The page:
This week's book giveaway is in the OCAJP 8 forum. We're giving away four copies of OCA Java SE 8 Programmer I Study Guide and have Edward Finegan & Robert Liguori on-line! See this thread for details.
Perhaps someone here can give me a hand with this because I'm afraid I've run into a bit of a wall on this one.
I'm working on a web application which uses multiple JSP pages. However, in order for these pages to work properly the user must first come through a single "setup" screen in which they select the site they would like to administer. Without first selecting a site, the other pages won't be able to function.
So, my ideal goal would be to redirect the user back to that "setup" screen any time they try accessing another one of the pages. I thought a Filter would be a perfect way to set this up because I could simply map that filter to the URL patterns for my various JSP pages and I could write the code to check for a selected site and redirect the user in one place. Unfortunately, despite my plan, things aren't going so smoothly.
First, I wrote a very simple filter that looked like this (this was within the doFilter method):
That code is pretty simple. It just checks for a value in the session and, if it isn't there, it redirects the user back to the home page for the application. Unfortunately, it doesn't work. If I try to execute this, I get an error like this:
I'm not quite certain what's happening here. I was hoping that I could capture the request and re-route it before it ever reached the JSP the user had requested. Instead, I get an error as if there are two places where a response is being created.
I tried putting the redirect after the "chain.doFilter(req, resp);" and that only led to another error message. I've been reading through "Head First Servlets and JSP" about creating custom Request and Response objects but, in all honesty, I'd read less confusing things in the past.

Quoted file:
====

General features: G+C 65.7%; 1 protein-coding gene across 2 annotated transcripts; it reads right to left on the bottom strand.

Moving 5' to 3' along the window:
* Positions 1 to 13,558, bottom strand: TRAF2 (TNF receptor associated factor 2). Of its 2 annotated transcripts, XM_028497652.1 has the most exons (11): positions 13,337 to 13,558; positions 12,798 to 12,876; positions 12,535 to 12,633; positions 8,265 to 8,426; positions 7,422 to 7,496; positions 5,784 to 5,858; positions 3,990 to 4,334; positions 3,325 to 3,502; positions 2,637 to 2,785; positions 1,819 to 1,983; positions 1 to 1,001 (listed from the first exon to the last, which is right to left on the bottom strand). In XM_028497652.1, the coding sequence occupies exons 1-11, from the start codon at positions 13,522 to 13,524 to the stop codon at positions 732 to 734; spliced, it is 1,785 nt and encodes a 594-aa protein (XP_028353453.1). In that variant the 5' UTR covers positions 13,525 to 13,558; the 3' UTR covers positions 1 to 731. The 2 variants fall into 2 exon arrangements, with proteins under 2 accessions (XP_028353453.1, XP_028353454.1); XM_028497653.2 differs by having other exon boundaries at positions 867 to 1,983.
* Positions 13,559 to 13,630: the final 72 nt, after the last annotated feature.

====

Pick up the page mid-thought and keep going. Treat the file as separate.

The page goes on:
Anyone out there able to shed a bit of enlightenment on what's going on here and give me some direction. If I could more clearly understand what was going on, I could probably make more headway.
That is odd. As far as I can tell, there's nothing wrong with your reasoning. I use this pattern all the time to make sure that users are logged in before letting them into the site. The one difference is that the URLs never directly reference a JSP (I always go through a servlet controller), but that shouldn't make any difference. The filter should be invoked before anything gets a chance to write to the response.
Are there other filters that could be gumming up the works?
Originally posted by Bear Bibeault: I use this pattern all the time to make sure that users are logged in before letting them into the site. The one difference is that the URLs never directly reference a JSP (I always go through a servlet controller)...Are there other filters that could be gumming up the works?
Well, this is very related. There is one other filter being used, written by someone on a different team. That filter is used to authenticate the user and pull various bits of information about the user so that we can use it in our application without having to write the code to do so ourselves.
The problem with that filter is that it simply sends the user on to whatever page they requested in the first place. So, if the user requested some "internal" page, rather than the normal main page, they'd be able to get there after authentication, even if the user hadn't yet selected a site.
My approach was to put my filter on all of the pages/struts actions in my application. If a site wasn't selected, the user would be sent to the index page, which has the authentication filter on it. If the user was not yet authenticated, they'd be asked to do so and then forwarded on to the entry page. If the user had already authenticated, they'd simply go on to the entry page without authenticating, but I doubt that would ever be the case.
Realistically, I don't know why a user would ever try to access an "inner" page without first going through the entry page but, nonetheless, I'd like to prevent them from doing so in the case that they would try. If they could, I'm almost certain they could find a way to do something evil. :roll:
I don't believe the other filter is "in the way" as I'm not being sent to the authentication page and that's what that filter is designed to do. I'm just thoroughly confused on this one.